Cameras, robotic mules could help battle Ebola in West Africa

After meeting with aid workers, researchers work on short and long-term tech ideas

Researchers are working on technology that could be shipped to West Africa to help fight the Ebola outbreak as soon as a few months from now, while also looking ahead to bigger plans to combat any disease outbreak.

"Absolutely. This is something we can do," said Robin Murphy, a professor of computer science and engineering at Texas A&M University and director of the Center for Robot-Assisted Search and Rescue said Wednesday.

"There are lots of things we found that can go right now … but this will continue to motivate research in human-robotic interactions and how to understand how you design a new technology, how you test a new technology, how you factor in cultural context, how to factor in the targeted environments and how you train people to use them, she said."

Tech researchers from around the U.S. met with health care and aid workers nearly two weeks ago to discuss what kinds of technology, such as robotics, big data analysis or communications, could help fight the Ebola epidemic. Now plans are in the works to get the technological aid where it's needed.

The Nov. 7 workshop was livestreamed across locations at Worcester Polytechnic University, Texas A&M, the White House Office of Science and Technology Policy and the University of California at Berkeley. During the meetings, aid workers were able to explain to the researchers the obstacles they faced in using certain types of technology.

A robotics researcher might, for instance, be able to send a telepresence robot to an aid station or Ebola clinic. However, questions remained on training workers to use the robot, WI-Fi access and how the robot's batteries would be recharged.

By putting the two groups together, scientists hope to offer technology that is not only needed but suited to the job and the environment.

"This was all about learning and brainstorming and collecting people, and it achieved those goals," said Taskin Padir, an assistant professor of robotics engineering and electrical and computer engineering at WPI. "There is a lot of interest in the robotics community to look at infectious disease control in the future. If you talk to some of the key players from the industry side, they have technology that is deployable, but what is the right technology at the right place?"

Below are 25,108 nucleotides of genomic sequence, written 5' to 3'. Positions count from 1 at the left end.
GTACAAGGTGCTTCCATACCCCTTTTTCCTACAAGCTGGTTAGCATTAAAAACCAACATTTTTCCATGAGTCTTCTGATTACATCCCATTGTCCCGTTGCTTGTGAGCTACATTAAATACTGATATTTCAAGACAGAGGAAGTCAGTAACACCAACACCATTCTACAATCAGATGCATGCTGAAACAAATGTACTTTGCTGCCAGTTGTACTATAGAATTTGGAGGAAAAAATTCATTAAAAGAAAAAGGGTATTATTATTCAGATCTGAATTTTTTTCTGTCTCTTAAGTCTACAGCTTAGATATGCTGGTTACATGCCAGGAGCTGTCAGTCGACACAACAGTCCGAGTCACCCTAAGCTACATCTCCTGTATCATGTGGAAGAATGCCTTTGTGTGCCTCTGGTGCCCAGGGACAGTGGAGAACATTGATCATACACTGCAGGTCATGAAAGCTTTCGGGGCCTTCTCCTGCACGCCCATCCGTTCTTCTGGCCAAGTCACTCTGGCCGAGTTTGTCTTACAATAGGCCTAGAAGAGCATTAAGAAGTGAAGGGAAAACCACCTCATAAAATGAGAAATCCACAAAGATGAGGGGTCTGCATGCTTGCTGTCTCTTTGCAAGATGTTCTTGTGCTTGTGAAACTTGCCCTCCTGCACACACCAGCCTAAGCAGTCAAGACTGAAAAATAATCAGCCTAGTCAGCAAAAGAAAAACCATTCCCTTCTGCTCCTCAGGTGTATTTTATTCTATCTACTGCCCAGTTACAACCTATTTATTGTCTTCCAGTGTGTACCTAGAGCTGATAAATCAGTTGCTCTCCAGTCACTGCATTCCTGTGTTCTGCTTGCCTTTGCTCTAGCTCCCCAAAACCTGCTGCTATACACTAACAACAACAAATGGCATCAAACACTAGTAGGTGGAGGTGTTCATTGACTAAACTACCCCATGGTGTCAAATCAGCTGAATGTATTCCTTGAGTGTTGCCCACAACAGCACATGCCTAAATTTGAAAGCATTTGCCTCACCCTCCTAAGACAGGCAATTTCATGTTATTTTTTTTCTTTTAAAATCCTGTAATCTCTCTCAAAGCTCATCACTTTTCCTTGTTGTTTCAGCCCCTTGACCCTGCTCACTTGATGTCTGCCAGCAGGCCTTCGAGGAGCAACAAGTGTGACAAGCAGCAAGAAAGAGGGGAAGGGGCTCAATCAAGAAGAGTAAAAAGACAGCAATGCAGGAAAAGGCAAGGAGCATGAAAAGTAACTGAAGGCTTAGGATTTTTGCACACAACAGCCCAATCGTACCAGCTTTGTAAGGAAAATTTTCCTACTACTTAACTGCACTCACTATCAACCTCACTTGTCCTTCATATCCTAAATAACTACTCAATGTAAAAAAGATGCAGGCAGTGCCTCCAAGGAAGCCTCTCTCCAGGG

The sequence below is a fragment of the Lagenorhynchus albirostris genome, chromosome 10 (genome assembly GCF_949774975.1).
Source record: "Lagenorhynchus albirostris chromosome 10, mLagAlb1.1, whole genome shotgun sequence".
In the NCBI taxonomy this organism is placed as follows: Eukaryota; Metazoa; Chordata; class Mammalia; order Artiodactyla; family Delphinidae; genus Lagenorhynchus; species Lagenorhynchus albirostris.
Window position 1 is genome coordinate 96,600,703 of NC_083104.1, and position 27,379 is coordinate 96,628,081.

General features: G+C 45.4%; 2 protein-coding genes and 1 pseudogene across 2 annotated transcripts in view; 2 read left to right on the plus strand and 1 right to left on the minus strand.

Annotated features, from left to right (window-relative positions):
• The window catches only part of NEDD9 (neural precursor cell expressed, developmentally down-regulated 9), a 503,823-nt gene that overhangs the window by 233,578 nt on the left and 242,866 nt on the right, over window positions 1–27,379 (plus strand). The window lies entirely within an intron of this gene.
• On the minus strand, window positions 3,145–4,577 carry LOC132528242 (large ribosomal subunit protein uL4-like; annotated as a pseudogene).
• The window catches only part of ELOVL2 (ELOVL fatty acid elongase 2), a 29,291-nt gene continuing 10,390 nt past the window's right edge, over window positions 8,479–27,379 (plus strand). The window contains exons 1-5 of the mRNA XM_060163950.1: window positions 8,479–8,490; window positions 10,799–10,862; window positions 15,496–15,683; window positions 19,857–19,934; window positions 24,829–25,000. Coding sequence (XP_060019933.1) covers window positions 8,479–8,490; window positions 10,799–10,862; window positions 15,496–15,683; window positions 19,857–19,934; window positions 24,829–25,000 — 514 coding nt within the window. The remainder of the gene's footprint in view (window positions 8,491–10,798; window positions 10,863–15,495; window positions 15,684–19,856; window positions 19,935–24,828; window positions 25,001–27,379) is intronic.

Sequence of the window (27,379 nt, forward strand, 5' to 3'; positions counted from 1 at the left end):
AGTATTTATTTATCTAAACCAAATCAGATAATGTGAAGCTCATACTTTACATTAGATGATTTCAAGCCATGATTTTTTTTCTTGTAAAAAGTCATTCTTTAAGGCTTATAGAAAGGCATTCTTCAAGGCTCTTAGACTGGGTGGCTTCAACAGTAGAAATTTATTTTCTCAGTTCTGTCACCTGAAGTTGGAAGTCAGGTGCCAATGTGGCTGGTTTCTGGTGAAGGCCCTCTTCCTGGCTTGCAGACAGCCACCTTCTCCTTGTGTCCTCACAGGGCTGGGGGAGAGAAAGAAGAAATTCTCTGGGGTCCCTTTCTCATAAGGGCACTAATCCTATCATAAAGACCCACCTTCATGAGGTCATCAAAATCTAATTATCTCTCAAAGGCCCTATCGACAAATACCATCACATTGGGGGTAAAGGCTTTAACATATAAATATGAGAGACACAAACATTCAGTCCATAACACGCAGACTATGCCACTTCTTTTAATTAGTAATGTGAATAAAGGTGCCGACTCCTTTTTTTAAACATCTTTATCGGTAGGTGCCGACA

One of the easiest technologies that could be sent to aid centers are cameras for still images and video, which can be used to collect data on tracking the disease. The cameras also could be set up outside the clinics to simply give doctors and nurses working inside a view of the lines of people waiting for help.

"People can do that too, but they don't have time," Murphy said. "That might be one thing that can be deployed in the short term, and it will just depend on which individual researchers or companies have access to resources to send some of their technologies over."

There's also some robotic equipment that might be ready to go with minimal or no adaptation. One possibility is the General Dynamics Land Systems MUTT, a robotic wagon that can carry patients, supplies or hazardous waste, could be shipped to aid centers.

However, nothing can be simply shipped to a treatment center in a foreign country. All proposals from U.S. companies to send technology to areas hit by the Ebola outbreak must go through the U.S. Agency for International Development (USAID), which administers civilian foreign aid efforts.

USAID has put out a call for proposals, and submissions are due by Dec. 1. Murphy said she's expecting the agency to quickly act on some of the proposals so that some of the technologies can be shipped to West Africa early in the new year.

"We can make suggestions and point out things, but we can't self deploy," she said.

While researchers are looking at short-term answers for Ebola, they're also focused on coming up with bigger, more complex systems that can be ready for outbreaks of other deadly diseases.

WPI's Padir noted that projects that might be ready in two to three years include robots that can transport blood samples to laboratories, change IV bags or distribute supplies from central storage areas to remote facilities.

Working with the National Science Foundation, more meetings are planned between aid workers and technologists.

"In a year or two years, there could be really cool systems, robots in new forms and shapes," said Padir. "I'm highly motivated to keep going on this."

Copyright © 2014 IDG Communications, Inc.

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